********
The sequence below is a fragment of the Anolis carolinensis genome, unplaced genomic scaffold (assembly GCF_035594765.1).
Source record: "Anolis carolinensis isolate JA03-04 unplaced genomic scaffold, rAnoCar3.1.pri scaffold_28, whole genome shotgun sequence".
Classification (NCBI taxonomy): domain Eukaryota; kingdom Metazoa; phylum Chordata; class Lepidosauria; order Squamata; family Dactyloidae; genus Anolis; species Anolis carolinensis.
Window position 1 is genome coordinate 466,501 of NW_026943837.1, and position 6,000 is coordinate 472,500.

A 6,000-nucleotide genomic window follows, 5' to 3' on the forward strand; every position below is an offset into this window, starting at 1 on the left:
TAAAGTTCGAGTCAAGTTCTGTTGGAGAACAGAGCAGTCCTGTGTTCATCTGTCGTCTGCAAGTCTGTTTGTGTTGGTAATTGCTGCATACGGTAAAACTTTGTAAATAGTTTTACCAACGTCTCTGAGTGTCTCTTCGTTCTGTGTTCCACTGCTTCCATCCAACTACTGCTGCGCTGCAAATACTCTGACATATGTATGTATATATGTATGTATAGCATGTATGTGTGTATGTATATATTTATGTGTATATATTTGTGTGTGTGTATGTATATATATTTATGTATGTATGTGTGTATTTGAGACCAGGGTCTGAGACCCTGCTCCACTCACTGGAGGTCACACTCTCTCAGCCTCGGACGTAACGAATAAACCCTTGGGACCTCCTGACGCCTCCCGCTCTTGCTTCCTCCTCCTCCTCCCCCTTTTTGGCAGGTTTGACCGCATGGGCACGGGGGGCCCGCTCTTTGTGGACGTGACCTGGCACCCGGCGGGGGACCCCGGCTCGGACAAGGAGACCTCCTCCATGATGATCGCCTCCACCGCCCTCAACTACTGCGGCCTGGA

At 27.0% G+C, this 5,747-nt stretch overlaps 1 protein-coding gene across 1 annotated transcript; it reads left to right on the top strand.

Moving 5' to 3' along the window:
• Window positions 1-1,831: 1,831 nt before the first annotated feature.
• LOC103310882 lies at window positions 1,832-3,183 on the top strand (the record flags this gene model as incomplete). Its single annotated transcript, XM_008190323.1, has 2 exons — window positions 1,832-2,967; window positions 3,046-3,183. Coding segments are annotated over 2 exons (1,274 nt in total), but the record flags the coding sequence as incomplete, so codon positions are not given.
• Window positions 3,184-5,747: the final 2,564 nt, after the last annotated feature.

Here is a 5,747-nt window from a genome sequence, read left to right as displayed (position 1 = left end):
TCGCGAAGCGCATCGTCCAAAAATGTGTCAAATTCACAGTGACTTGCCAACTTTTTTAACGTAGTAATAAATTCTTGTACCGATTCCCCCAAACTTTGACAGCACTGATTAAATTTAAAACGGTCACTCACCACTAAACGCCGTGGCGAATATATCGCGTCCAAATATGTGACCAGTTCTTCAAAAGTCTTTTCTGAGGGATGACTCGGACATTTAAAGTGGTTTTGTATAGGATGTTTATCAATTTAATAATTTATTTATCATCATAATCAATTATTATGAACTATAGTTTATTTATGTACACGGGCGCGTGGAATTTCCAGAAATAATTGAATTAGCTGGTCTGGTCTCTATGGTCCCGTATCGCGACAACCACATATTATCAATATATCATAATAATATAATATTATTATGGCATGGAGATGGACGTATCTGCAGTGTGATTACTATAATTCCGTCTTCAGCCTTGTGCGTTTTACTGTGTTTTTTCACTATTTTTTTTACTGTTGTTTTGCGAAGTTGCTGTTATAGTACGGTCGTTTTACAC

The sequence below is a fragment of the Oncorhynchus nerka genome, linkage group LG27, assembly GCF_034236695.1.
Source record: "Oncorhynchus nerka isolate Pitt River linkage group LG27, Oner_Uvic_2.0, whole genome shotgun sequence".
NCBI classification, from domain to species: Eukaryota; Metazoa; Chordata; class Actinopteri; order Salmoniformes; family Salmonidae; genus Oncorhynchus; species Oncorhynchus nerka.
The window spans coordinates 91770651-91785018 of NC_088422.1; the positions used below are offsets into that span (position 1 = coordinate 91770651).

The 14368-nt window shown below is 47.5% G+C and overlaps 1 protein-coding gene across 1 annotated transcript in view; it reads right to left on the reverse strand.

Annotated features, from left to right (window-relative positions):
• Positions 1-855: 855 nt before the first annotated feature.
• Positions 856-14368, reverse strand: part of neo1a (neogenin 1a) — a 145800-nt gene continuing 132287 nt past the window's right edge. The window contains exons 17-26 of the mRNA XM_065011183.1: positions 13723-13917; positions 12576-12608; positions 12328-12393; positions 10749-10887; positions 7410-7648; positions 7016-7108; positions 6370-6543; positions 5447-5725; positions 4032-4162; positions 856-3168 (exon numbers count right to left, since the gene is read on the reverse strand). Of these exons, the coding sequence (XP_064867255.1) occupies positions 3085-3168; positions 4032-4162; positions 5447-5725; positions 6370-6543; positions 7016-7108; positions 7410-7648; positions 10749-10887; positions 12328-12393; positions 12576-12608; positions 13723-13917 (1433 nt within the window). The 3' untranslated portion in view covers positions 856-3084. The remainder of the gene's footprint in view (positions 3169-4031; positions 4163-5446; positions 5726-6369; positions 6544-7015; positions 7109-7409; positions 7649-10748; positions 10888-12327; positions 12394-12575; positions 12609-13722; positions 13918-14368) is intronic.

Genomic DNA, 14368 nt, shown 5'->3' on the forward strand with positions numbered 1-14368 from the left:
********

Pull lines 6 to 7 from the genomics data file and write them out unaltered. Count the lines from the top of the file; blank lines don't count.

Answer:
TAAAGTTCGAGTCAAGTTCTGTTGGAGAACAGAGCAGTCCTGTGTTCATCTGTCGTCTGCAAGTCTGTTTGTGTTGGTAATTGCTGCATACGGTAAAACTTTGTAAATAGTTTTACCAACGTCTCTGAGTGTCTCTTCGTTCTGTGTTCCACTGCTTCCATCCAACTACTGCTGCGCTGCAAATACTCTGACATATGTATGTATATATGTATGTATAGCATGTATGTGTGTATGTATATATTTATGTGTATATATTTGTGTGTGTGTATGTATATATATTTATGTATGTATGTGTGTATTTGAGACCAGGGTCTGAGACCCTGCTCCACTCACTGGAGGTCACACTCTCTCAGCCTCGGACGTAACGAATAAACCCTTGGGACCTCCTGACGCCTCCCGCTCTTGCTTCCTCCTCCTCCTCCCCCTTTTTGGCAGGTTTGACCGCATGGGCACGGGGGGCCCGCTCTTTGTGGACGTGACCTGGCACCCGGCGGGGGACCCCGGCTCGGACAAGGAGACCTCCTCCATGATGATCGCCTCCACCGCCCTCAACTACTGCGGCCTGGA

At 27.0% G+C, this 5,747-nt stretch overlaps 1 protein-coding gene across 1 annotated transcript; it reads left to right on the top strand.